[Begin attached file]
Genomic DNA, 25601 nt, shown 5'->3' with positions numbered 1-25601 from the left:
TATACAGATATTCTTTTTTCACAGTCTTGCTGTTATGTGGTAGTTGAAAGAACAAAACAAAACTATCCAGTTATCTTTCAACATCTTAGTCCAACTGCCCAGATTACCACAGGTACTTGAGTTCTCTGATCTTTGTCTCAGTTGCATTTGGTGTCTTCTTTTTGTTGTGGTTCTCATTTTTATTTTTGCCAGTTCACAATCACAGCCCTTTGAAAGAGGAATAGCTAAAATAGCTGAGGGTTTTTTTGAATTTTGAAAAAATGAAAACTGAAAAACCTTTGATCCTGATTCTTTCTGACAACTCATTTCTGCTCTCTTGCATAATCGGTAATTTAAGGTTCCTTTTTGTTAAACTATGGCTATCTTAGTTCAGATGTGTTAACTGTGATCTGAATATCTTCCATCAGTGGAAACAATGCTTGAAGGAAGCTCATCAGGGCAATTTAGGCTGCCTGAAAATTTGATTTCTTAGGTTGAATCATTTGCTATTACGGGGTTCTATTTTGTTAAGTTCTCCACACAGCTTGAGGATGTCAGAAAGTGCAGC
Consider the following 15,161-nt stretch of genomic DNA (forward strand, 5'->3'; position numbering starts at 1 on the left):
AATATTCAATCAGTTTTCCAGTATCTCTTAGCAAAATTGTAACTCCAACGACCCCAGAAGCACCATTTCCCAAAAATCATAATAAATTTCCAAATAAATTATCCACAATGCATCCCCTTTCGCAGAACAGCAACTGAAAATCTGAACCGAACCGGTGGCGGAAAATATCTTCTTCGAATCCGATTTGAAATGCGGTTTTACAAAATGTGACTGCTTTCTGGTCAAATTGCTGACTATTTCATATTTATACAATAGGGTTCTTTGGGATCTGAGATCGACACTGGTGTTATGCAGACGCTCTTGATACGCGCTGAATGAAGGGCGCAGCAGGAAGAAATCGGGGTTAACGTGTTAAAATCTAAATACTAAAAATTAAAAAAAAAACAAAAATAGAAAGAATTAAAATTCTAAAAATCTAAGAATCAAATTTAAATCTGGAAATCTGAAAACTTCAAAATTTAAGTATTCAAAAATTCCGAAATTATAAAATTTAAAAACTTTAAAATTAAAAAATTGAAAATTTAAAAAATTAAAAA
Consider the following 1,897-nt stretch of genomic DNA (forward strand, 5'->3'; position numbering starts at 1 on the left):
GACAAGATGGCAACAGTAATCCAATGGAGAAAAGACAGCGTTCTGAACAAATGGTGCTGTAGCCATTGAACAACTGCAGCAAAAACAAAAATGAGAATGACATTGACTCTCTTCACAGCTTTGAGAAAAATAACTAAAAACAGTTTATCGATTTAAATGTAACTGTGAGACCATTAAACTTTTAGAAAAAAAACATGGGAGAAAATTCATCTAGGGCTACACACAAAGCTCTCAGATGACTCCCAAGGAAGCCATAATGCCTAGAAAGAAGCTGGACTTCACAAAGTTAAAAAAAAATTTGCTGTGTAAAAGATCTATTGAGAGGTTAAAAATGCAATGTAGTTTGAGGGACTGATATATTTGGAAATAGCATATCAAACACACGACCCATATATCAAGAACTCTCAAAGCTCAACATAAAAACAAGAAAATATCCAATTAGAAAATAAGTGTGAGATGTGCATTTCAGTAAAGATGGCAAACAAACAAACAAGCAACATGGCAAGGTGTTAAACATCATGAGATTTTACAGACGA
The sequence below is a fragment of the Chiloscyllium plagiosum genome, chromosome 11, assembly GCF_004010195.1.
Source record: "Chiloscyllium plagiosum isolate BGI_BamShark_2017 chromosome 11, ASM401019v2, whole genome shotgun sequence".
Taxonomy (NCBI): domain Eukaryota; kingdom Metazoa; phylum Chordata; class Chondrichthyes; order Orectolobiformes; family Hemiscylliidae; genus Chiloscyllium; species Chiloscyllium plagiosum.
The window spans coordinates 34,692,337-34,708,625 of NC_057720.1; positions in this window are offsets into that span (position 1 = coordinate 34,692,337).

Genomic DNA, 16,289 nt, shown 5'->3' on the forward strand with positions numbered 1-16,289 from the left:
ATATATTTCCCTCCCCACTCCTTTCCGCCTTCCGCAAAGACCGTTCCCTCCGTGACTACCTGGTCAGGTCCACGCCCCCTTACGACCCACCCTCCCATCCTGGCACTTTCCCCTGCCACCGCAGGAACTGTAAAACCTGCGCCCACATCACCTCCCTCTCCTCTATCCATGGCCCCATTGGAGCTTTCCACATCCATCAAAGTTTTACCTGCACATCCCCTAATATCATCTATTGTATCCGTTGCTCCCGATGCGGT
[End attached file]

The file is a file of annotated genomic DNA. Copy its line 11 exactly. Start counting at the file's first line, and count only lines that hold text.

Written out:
Genomic DNA, 16,289 nt, shown 5'->3' on the forward strand with positions numbered 1-16,289 from the left: